Page 2 of 2   <      

Generation Y: Ready to Rock the 2008 Election

"I just started hearing a lot about him last year, so I started doing my own research," says Kinkead. "I wanted to know who this guy was that everyone was talking about. I know he has a liberal voting record in the Senate, but he just seems so open-minded to me. He'll be able to work with Republicans and get stuff accomplished. Hillary Clinton has too much baggage."

Young voters helped propel Obama's win in Iowa and McCain's in New Hampshire. Exit polls in New Hampshire indicated that 31 percent of the youngest GOP voting group went for McCain, with 23 percent voting for Romney; 51 percent of young Democrats supported Obama, while 28 percent supported Clinton.

In Iowa, Obama won 57 percent of the youth vote, compared to 11 percent for Clinton.

The social networking site Facebook has been a huge hub of political interest, with students flocking to Obama on the Democratic side and Ron Paul on the Republican side. A Facebook group called Students for Barack Obama became an official part of the campaign last spring. In New Hampshire, the Obama group has more than 20 chapters in high schools and colleges, from the University of New Hampshire, the state's biggest university, to Phillips Exeter Academy.

After initially dismissing the site's value, Clinton's campaign set up a new feature this week on its Web site that allows Facebook users to ask her questions. At the last minute, in New Hampshire, the candidate added some youth events to her schedule. "I did very well with people over 45, and I didn't do as well with people under 30. I take responsibility for that," she told reporters after the Iowa caucuses.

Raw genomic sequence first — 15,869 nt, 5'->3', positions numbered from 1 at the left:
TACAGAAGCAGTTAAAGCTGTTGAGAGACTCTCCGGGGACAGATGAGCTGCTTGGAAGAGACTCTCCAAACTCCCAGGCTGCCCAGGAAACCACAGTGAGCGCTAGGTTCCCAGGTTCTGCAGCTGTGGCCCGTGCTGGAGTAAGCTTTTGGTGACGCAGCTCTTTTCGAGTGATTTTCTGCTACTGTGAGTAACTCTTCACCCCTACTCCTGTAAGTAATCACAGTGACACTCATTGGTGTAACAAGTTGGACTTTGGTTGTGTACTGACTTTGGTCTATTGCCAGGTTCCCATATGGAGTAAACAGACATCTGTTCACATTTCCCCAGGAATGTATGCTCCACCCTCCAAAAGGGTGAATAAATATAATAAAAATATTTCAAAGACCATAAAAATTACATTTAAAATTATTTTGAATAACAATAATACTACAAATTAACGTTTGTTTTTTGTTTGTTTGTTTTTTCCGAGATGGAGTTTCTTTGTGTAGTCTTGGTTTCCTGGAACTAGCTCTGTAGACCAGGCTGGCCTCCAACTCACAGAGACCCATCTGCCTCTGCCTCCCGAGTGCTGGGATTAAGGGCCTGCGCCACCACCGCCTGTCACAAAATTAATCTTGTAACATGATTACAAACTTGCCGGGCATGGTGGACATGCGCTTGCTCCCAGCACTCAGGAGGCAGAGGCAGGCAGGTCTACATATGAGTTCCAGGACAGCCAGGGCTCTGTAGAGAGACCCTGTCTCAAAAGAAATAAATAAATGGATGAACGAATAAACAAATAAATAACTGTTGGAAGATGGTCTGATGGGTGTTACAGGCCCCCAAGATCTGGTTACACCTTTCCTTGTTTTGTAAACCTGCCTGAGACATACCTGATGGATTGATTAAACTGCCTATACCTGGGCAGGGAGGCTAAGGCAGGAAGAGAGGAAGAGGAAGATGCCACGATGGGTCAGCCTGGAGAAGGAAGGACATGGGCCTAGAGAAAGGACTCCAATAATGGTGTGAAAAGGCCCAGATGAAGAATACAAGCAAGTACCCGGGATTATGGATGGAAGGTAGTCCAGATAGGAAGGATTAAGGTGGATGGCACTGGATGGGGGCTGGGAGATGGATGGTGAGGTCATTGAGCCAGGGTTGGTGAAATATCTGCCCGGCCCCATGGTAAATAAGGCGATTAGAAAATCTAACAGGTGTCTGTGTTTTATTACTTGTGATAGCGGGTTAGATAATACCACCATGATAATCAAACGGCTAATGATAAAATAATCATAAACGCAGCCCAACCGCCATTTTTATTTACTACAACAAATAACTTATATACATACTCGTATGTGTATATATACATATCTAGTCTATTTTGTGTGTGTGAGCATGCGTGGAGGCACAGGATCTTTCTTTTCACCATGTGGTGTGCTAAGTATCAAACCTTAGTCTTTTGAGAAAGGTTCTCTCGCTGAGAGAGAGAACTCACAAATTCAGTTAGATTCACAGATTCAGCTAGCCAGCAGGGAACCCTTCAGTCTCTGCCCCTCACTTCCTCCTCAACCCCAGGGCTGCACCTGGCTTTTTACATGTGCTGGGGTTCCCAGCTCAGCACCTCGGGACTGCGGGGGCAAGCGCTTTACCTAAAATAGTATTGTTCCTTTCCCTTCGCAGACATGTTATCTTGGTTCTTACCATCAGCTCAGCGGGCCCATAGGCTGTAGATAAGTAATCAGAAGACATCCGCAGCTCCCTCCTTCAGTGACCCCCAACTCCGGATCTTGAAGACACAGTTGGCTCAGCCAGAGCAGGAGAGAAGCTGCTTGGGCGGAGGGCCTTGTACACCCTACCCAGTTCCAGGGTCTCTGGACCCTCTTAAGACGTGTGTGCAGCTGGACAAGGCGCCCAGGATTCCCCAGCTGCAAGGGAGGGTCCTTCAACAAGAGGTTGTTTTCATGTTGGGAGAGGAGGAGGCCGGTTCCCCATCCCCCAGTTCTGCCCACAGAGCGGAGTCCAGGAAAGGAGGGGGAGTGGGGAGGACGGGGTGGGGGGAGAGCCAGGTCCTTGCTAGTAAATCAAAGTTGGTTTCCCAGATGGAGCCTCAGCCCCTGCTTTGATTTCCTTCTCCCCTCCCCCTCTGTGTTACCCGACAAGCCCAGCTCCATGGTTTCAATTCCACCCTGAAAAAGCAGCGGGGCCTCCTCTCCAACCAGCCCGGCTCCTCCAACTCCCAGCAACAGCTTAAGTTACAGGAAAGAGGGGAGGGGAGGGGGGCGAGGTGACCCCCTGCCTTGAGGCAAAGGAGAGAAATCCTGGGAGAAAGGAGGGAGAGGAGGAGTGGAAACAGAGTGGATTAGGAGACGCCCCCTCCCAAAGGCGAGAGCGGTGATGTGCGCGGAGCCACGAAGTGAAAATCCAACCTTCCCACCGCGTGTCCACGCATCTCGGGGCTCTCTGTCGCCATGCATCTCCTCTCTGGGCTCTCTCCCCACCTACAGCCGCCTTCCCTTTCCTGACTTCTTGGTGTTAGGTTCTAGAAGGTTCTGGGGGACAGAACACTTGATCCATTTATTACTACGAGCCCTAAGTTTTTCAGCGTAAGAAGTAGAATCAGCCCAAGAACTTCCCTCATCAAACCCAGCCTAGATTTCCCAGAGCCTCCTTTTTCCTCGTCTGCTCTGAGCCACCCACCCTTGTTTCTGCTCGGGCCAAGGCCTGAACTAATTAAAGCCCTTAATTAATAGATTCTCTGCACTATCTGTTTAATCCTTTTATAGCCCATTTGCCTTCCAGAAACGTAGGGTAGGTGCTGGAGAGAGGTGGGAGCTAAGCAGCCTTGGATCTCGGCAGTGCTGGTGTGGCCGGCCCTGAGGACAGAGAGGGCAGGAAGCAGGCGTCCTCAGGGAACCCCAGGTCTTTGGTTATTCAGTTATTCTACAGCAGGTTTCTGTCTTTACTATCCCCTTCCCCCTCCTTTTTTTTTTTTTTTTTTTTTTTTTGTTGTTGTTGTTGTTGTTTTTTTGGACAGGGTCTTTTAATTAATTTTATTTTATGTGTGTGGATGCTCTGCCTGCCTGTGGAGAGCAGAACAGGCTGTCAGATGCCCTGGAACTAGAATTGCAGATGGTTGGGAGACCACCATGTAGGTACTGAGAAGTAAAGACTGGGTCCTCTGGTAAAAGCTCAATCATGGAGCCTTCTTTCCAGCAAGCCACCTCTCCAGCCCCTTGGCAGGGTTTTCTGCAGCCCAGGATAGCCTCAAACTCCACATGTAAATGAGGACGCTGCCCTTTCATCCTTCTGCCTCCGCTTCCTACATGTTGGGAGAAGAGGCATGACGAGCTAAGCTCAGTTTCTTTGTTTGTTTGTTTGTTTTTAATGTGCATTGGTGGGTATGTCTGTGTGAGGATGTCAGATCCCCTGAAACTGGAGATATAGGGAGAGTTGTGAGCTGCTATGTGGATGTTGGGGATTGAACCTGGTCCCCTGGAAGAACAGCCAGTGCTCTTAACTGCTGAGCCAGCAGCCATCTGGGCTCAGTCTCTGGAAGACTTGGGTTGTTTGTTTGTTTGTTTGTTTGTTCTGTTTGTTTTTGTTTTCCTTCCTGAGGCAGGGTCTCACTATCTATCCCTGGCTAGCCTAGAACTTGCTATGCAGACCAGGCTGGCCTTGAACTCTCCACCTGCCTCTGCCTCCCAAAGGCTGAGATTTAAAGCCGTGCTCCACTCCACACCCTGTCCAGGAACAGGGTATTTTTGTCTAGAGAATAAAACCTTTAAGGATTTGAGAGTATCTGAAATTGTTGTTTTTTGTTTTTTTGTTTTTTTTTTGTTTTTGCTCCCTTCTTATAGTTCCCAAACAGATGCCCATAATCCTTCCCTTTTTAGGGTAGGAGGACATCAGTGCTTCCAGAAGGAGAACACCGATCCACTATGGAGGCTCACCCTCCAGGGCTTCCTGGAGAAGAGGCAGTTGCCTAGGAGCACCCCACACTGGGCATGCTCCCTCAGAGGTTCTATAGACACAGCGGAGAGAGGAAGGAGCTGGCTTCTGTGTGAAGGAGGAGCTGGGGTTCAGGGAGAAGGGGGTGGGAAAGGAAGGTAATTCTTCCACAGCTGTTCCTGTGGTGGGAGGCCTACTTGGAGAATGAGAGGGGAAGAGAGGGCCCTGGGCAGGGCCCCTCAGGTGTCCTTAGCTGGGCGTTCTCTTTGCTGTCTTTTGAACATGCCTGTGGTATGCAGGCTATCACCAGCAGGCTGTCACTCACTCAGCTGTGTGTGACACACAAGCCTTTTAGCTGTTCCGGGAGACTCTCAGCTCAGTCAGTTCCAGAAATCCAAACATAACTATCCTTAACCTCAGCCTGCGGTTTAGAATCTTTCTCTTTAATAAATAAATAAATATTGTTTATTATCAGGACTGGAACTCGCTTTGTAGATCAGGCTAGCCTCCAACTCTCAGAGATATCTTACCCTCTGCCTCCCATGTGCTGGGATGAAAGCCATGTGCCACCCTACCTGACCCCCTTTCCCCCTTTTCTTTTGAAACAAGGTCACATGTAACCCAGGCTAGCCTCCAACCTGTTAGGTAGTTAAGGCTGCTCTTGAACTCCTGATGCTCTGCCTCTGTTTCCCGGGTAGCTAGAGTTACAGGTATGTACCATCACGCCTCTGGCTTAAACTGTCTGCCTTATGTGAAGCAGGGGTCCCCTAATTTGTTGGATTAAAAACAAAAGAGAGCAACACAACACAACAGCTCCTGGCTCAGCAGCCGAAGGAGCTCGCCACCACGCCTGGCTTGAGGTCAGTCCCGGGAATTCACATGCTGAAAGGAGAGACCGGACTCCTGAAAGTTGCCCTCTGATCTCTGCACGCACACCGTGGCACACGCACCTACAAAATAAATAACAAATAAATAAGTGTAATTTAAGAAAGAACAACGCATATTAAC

Younger voters said in interviews that Obama speaks a language they understand, using "we" and "us," giving the image of a country undivided by social class, race or political parties. He quotes Martin Luther King Jr. on the "fierce urgency of now" to explain why he can't patiently wait his turn to run for president. Like a rebellious adolescent, his voice drips with sarcasm as he talks about how his detractors say he's not ready to be president. "They said, 'We need to stew him and season him a little more, and boil all the hope out of him.' "

Obama seems to sense that his young audiences want less detail and more inspiration. "Everyone talks about experience -- well, we've had experience and where did it get us?" said Funa Maduku, 25, an American schoolteacher working in South Africa but sitting at one of Obama's events. "He can repair our standing in the world. He'll listen to all sides and not come in with a set idea of how it should be done."

Julie Rattendi, 30, from Chelmsford, Mass., has never voted because, she says, "I've never seen anyone worth voting for." But on Saturday morning, she was in the neighboring state, among the 3,000 people who had crammed into a Nashua gym to hear Obama, because her friend told her he was a different kind of politician.

"I have listened to him and I liked what I've heard so far," said the college librarian. "I'm just looking for someone to believe in."

Staff writers Perry Bacon , Juliet Eilperin and Jose Antonio Vargas contributed to this report.

<       2

© 2008 The Washington Post Company